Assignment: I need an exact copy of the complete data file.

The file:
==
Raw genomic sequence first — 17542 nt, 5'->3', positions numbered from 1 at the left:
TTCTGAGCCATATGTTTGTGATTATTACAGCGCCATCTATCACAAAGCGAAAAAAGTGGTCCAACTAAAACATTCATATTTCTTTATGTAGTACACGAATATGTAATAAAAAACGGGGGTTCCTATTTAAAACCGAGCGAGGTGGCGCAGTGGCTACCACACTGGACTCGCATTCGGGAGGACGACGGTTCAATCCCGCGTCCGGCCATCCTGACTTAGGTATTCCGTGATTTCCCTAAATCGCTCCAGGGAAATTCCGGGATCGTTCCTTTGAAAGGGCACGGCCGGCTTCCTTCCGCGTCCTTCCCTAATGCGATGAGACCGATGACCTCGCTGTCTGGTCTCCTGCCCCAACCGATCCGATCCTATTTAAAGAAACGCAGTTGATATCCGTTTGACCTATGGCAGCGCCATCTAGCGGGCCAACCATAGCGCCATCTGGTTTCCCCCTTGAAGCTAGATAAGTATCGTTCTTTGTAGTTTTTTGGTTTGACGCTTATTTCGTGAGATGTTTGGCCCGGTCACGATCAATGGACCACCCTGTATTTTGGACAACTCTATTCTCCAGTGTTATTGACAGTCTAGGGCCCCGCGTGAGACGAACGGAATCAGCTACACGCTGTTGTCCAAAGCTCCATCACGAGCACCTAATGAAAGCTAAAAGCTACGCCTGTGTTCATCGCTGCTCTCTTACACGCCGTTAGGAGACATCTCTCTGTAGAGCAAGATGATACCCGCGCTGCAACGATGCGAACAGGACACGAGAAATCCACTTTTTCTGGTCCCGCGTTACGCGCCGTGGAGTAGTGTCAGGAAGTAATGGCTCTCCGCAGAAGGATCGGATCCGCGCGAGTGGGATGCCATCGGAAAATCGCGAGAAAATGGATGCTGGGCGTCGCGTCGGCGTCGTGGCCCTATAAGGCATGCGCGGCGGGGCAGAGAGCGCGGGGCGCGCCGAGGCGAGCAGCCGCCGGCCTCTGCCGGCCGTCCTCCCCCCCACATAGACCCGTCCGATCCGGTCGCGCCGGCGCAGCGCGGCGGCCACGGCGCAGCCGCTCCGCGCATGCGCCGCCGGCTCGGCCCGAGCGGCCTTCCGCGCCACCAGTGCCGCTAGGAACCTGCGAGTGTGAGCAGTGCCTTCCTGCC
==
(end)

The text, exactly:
Raw genomic sequence first — 17542 nt, 5'->3', positions numbered from 1 at the left:
TTCTGAGCCATATGTTTGTGATTATTACAGCGCCATCTATCACAAAGCGAAAAAAGTGGTCCAACTAAAACATTCATATTTCTTTATGTAGTACACGAATATGTAATAAAAAACGGGGGTTCCTATTTAAAACCGAGCGAGGTGGCGCAGTGGCTACCACACTGGACTCGCATTCGGGAGGACGACGGTTCAATCCCGCGTCCGGCCATCCTGACTTAGGTATTCCGTGATTTCCCTAAATCGCTCCAGGGAAATTCCGGGATCGTTCCTTTGAAAGGGCACGGCCGGCTTCCTTCCGCGTCCTTCCCTAATGCGATGAGACCGATGACCTCGCTGTCTGGTCTCCTGCCCCAACCGATCCGATCCTATTTAAAGAAACGCAGTTGATATCCGTTTGACCTATGGCAGCGCCATCTAGCGGGCCAACCATAGCGCCATCTGGTTTCCCCCTTGAAGCTAGATAAGTATCGTTCTTTGTAGTTTTTTGGTTTGACGCTTATTTCGTGAGATGTTTGGCCCGGTCACGATCAATGGACCACCCTGTATTTTGGACAACTCTATTCTCCAGTGTTATTGACAGTCTAGGGCCCCGCGTGAGACGAACGGAATCAGCTACACGCTGTTGTCCAAAGCTCCATCACGAGCACCTAATGAAAGCTAAAAGCTACGCCTGTGTTCATCGCTGCTCTCTTACACGCCGTTAGGAGACATCTCTCTGTAGAGCAAGATGATACCCGCGCTGCAACGATGCGAACAGGACACGAGAAATCCACTTTTTCTGGTCCCGCGTTACGCGCCGTGGAGTAGTGTCAGGAAGTAATGGCTCTCCGCAGAAGGATCGGATCCGCGCGAGTGGGATGCCATCGGAAAATCGCGAGAAAATGGATGCTGGGCGTCGCGTCGGCGTCGTGGCCCTATAAGGCATGCGCGGCGGGGCAGAGAGCGCGGGGCGCGCCGAGGCGAGCAGCCGCCGGCCTCTGCCGGCCGTCCTCCCCCCCACATAGACCCGTCCGATCCGGTCGCGCCGGCGCAGCGCGGCGGCCACGGCGCAGCCGCTCCGCGCATGCGCCGCCGGCTCGGCCCGAGCGGCCTTCCGCGCCACCAGTGCCGCTAGGAACCTGCGAGTGTGAGCAGTGCCTTCCTGCC